Staying over at a friend’s house in London and just finished an one hour recording.
I have observed that it gets complicated when I interact with people and at the same time I record things around me, including the conversations I make with those people. I also try to control my brain (what to reply back/what to think), thing I shouldn’t do. I am also thinking that if I am really trying to record my unconscious alongside with all my experiences and the place around me, shouldn’t I do it in greek, which is my ‘brain language’? Do I think in english or greek? Or brain doesn’t have a language?
Has this experiment failed? (Considering that I can’t record everything-including all the conversations and everything that happens at a certain time). Or is it about just the things I notice and only? There are things that my brain digests which I can’t notice and write them in my notebook. Or is this experiment successful because I have noticed things that I wouldn’t notice before-something that I proposed (making the invisible visible)?
It seems that this project needs a long experimentation! It’s becoming way too conceptual!
Things to consider:
- record freer
- record in greek? (just try once, but I shouldn’t as I can’t get marked for something that is not in english
Other than that, I came across with an artist today, Shannon Rankin, which made a wonderful map art installation:
From what I understand, she cropped circular shapes around the pinpoints of places she has been/or places some people told her about/ or random places anyway and made a bigger circle of a ‘place’. On her website there’s a better (of course) description her work:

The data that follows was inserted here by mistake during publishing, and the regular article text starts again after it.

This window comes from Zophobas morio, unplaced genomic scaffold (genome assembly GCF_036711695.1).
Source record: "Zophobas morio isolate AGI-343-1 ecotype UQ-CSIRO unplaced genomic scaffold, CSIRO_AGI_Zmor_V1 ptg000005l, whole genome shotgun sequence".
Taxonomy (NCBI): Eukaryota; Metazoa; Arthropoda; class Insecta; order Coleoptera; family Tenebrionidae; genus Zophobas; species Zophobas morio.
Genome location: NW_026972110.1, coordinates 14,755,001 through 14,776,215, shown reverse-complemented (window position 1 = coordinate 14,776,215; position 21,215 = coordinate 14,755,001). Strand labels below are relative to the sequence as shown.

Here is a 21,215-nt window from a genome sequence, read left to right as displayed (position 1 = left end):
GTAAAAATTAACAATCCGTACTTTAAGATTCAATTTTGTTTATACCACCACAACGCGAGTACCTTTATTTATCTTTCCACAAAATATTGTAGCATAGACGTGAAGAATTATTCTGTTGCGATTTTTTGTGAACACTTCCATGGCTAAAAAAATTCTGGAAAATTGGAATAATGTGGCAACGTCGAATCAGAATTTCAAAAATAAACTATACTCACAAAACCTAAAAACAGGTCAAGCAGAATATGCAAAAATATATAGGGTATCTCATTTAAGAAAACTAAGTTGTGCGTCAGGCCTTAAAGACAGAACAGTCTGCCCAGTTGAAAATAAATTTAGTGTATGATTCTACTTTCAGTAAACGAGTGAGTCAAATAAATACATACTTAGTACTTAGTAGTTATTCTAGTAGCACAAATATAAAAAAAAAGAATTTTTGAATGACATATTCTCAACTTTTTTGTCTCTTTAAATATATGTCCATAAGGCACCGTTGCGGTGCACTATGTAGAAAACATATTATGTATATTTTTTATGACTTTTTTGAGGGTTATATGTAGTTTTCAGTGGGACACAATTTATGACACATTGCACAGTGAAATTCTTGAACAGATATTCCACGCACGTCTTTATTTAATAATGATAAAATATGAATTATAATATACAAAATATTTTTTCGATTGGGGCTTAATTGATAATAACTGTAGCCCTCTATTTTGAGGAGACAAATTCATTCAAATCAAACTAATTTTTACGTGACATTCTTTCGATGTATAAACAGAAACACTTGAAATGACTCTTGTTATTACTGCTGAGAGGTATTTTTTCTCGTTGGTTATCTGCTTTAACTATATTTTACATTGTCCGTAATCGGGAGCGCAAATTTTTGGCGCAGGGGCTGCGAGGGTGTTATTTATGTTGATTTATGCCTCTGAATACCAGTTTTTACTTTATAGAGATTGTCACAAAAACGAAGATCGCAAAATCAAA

Shannon Rankin’s intricately patterned installations explores the relationship between physical place and intangible experience.
Intangible experience! That’s a nice definition and is also relevant to the things I look at.
I found this really intriguing to look at. I have also discovered her blog
Her statement on her website:
I create installations, collages and sculptures that use the language of maps to explore the connections among geological and biological processes, patterns in nature, geometry and anatomy. Using a variety of distinct styles I intricately cut, score, wrinkle, layer, fold, paint and pin maps to produce revised versions that often become more like the terrains they represent. These new geographies explore notions of place, perception and experience, suggesting the potential for a broader landscape and inviting viewers to examine their relationships with each other and the world we share.